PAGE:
So-called "detox" teas have been popular for years, primarily among people who frequent health-food stores, or consult with alternative practitioners. These days, though, they've become big business, and a handful of celebrities are touting their weight-loss benefits on social media. In a way, detox teas have become the liquid version of waist trainers–the before and after results are often dramatic, and their celeb backing generates buzz, but you may be wondering: Do they really work, and are they safe? Before you plunk down your hard-earned money and start sipping, here are five things you should know.
A Renewed You Starts with DeTox As everyday impurities find their way into our bodies, we may be left feeling tired or out of balance. Yogi DeTox tea combines time-honored cleansing herbs Burdock and Dandelion with Juniper Berry and an Ayurvedic blend called “trikatu” (Ginger, Black Pepper and Long Pepper), traditionally used to support digestion and circulation. Indian Sarsaparilla, Licorice, Cinnamon, Cardamom and Clove round out this delicious blend for a perfectly spiced tea. As part of an overall wellness program, Yogi DeTox tea helps bring healthy balance from within.* *These statements have not been evaluated by the FDA. This product is not intended to diagnose, treat, cure, or prevent any disease.
^ Jump up to: a b Johnson R, Bryant S, Huntley AL (December 2012). "Green tea and green tea catechin extracts: an overview of the clinical evidence". Maturitas (Review). 73 (4): 280–7. doi:10.1016/j.maturitas.2012.08.008. PMID 22986087. In conclusion, whilst there is a considerable body of evidence for green tea with some of it suggesting a positive effect, it is difficult to be definitive as to its health benefits.
Because matcha is made from high-quality tea, and the whole leaves are ingested, it’s a more potent source of nutrients than steeped green tea. In addition to providing small amounts of vitamins and minerals, matcha is rich in antioxidants called polyphenols, which have been tied to protection against heart disease and cancer, as well as better blood sugar regulation, blood pressure reduction, and anti-aging. Another polyphenol in matcha called EGCG has been shown in research to boost metabolism, and slow or halt the growth of cancer cells.
If you’re struggling with any of these problems then I’m glad you found us! Our matcha contains the perfect balance of caffeine & L-Theanine, which provides a sustained energy boost and increased focus that can help with productivity (but won’t give you the jitters or caffeine crash of coffee). It’s packed with amino acids and 137x the antioxidants of brewed green tea to support a healthy metabolism, healthy skin, teeth, and bones, and fight against age-related disease.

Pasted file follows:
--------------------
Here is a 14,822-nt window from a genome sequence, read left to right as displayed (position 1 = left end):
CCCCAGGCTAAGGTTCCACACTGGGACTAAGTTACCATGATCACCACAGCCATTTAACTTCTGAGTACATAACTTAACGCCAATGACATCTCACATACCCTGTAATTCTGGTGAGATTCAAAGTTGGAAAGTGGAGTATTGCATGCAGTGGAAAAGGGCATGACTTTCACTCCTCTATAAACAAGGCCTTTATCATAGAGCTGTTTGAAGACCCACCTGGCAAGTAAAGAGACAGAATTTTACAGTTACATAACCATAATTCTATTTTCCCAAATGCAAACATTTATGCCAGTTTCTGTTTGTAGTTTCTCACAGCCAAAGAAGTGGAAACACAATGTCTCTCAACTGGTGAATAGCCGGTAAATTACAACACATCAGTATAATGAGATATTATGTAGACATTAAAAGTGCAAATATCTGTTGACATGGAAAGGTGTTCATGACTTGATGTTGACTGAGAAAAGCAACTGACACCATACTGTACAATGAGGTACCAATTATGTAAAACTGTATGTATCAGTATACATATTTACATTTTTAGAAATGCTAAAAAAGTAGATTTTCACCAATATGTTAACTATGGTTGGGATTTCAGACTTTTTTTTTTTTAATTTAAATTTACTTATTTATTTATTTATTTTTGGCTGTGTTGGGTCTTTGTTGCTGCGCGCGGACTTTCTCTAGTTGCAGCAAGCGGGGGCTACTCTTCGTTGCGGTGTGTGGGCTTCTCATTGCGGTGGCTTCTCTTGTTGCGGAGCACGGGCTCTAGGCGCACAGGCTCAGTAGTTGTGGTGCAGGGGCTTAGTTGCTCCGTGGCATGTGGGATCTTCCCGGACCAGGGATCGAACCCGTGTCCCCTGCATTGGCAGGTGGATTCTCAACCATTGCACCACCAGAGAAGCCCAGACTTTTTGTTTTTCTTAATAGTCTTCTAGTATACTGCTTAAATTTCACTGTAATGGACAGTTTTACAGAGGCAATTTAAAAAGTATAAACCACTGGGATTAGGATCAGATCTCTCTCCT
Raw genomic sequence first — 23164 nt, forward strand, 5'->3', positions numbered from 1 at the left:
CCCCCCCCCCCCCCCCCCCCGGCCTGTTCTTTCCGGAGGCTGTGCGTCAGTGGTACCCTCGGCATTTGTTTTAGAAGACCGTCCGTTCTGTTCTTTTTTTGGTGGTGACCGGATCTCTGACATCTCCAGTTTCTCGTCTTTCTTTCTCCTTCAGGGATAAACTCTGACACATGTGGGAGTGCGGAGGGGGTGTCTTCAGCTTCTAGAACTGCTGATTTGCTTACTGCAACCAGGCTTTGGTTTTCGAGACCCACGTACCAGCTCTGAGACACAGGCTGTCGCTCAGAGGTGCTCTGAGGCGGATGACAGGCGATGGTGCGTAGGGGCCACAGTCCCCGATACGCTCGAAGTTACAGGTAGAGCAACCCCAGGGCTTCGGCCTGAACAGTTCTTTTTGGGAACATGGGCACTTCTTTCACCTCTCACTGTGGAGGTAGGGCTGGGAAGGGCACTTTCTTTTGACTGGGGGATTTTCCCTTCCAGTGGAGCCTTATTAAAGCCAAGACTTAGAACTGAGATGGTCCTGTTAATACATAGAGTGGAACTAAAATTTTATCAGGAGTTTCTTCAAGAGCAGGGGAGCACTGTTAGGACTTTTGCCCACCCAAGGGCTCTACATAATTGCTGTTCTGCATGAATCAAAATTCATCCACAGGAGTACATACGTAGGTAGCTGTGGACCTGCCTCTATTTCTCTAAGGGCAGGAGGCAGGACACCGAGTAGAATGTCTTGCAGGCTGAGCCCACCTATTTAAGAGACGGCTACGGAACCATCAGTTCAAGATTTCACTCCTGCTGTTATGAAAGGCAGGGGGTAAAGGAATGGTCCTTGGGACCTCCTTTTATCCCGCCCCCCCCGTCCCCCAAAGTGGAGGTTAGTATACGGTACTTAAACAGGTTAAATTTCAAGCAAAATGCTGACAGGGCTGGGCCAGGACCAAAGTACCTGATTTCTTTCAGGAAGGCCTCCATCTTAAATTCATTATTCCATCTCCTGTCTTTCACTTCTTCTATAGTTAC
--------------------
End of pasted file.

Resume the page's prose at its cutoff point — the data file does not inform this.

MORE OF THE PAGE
Both nutritionists we spoke to agree that drinking tea when you wake up and before bed can help your system rev up and calm down, depending on which variety you choose. If you’re a tea fanatic, work in a few cups throughout the day: Unless you’re sensitive to caffeine, you can probably handle five to seven cups a day without any negative side effects, says Lagano.

Already nearly calorie free, matcha is a great addition to a weight loss program by tackling the problem from both sides. It boosts metabolism and burns fat. One recent study even suggested that matcha may help burn calories by four times. At the same time, matcha does not put any stress on the body. It doesn’t raise blood pressure or heart rate, making it a safe alternative to questionable quick fixes or pharmaceuticals ridden with side effects.
Green Tea comes from Camellia sinensis leaves that are immediately steamed or pan-fired rather than being exposed to air so that no oxidation occurs.   This special handling makes for a more delicate brew that is typically lower in caffeine than black and Oolong teas.  Although amounts vary, green teas are highest in polyphenols known as EGCG, which is why so many make it part of their healthy lifestyle.
Other Risks: Long-term consumption, in excessive quantities, may give rise to problems such as insomnia, restlessness, annoyance, irritability, headaches, hypertension, abnormal heartbeat, loss of appetite, spasms, constipation, and acute addiction to caffeine. Many times, people who are addicted to caffeine do not feel normal without the substance and suffer from acute constipation, irritation, and lack of concentration in the absence of green tea.

Generally, the leaves undergo an oxidation (often termed "fermentation" in common tea processing terminology). This process produces the distinctive reddish-brown colour of rooibos and enhances the flavour. Unoxidised "green" rooibos is also produced, but the more demanding production process for green rooibos (similar to the method by which green tea is produced) makes it more expensive than traditional rooibos. It carries a malty and slightly grassy flavour somewhat different from its red counterpart.[3]
Green tea, however, is considered to have originated in China. It is said that even today the word “tea” in China refers only to green tea, not to the general category of tea as it does in the West. China’s Yunnan province is considered to be the original home of the Camellia sinensis plant species. In fact, 260 of the world’s 380+ varieties of tea can be found in Yunnan.
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